3 rooks are arranged on a 27 times 27 chess board so that no rook is attacking another. How many places can a 4th rook be placed so that it is attacking exactly one other rook on the board
The fourth rook must be on one of the three rows or three columns occupied by the first three rooks. There are $3\cdot27=81$ squares in the same three rows and another $3\cdot27=81$ squares in the same three columns, but $3\cdot3=9$ of these are in the same three rows and the same three columns, so there are altogether $81+81-9=153$ squares that occupy the same row or column as one of the first three rooks. Three of those squares are occupied by the first three rooks themselves, so there are $153-3=150$ squares from which the fourth rook can attack at least one of the first three.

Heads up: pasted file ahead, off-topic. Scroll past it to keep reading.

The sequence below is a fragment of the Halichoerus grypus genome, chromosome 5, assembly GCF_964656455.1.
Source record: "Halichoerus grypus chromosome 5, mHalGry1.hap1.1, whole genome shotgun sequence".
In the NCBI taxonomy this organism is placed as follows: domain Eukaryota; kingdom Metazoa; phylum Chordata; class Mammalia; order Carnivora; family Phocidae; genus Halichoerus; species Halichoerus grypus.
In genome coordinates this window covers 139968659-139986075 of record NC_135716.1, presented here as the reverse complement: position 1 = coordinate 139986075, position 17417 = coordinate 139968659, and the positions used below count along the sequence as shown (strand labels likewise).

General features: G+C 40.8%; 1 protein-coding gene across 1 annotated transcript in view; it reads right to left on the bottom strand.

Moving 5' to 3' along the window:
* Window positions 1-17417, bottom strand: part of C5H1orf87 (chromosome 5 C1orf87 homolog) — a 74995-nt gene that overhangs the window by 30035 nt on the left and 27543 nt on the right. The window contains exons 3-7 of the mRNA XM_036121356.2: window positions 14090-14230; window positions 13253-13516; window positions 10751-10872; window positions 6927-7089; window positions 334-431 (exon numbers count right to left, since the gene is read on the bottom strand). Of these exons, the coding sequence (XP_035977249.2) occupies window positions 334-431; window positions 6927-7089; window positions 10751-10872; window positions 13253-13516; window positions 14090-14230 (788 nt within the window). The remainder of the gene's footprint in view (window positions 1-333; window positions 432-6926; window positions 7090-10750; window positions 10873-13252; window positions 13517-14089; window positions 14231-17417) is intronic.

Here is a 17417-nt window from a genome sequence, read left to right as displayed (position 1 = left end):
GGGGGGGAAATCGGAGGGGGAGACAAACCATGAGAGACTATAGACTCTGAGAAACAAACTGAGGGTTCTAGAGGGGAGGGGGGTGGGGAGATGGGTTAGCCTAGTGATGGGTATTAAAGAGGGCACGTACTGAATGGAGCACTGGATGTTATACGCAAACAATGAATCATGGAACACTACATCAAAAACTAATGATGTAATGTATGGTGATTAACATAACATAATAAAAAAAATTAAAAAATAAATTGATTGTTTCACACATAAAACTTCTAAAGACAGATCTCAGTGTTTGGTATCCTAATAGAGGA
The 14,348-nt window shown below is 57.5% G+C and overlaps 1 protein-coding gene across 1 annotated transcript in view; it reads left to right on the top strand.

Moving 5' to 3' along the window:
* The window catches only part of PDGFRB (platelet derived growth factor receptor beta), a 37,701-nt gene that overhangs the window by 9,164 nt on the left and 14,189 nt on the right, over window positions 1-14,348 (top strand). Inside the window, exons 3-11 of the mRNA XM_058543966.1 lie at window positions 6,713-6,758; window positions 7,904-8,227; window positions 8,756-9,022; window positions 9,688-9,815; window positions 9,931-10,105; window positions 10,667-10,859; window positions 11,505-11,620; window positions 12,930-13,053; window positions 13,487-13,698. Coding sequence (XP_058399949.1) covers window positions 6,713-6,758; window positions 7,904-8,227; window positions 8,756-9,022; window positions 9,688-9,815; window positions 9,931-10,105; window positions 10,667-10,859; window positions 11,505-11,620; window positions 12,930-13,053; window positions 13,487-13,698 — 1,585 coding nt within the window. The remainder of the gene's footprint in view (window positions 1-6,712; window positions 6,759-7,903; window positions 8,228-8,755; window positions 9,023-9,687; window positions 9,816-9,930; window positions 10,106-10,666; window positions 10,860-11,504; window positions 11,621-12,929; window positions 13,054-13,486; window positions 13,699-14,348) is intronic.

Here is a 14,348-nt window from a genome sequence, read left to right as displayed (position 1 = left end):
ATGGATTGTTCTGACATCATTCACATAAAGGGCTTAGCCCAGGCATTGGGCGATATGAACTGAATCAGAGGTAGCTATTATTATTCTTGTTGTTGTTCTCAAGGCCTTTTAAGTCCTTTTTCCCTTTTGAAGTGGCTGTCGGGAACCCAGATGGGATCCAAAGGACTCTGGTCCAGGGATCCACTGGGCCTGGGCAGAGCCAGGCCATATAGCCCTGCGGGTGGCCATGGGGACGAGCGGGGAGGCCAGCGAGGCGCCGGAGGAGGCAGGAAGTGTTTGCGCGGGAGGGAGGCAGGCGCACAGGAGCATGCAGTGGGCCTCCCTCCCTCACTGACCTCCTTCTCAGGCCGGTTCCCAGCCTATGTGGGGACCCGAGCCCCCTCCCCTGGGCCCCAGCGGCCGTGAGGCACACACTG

If it attacks two of the first three rooks, it must attack one along a row and the other along a column. (Why?) This also shows that it can’t attack all three. (Again, why?) From here it should be pretty easy to get to the answer.
Alternatively, you could notice that the answer doesn’t depend on where the first three rooks are placed, so long as they are mutually non-attacking, so you might as well imagine them placed at positions $\langle 1,1\rangle,\langle 2,2\rangle$, and $\langle 3,3\rangle$, where $\langle r,c\rangle$ is the position in row $r$, column $c$. Sketch that picture, and the counting becomes very easy.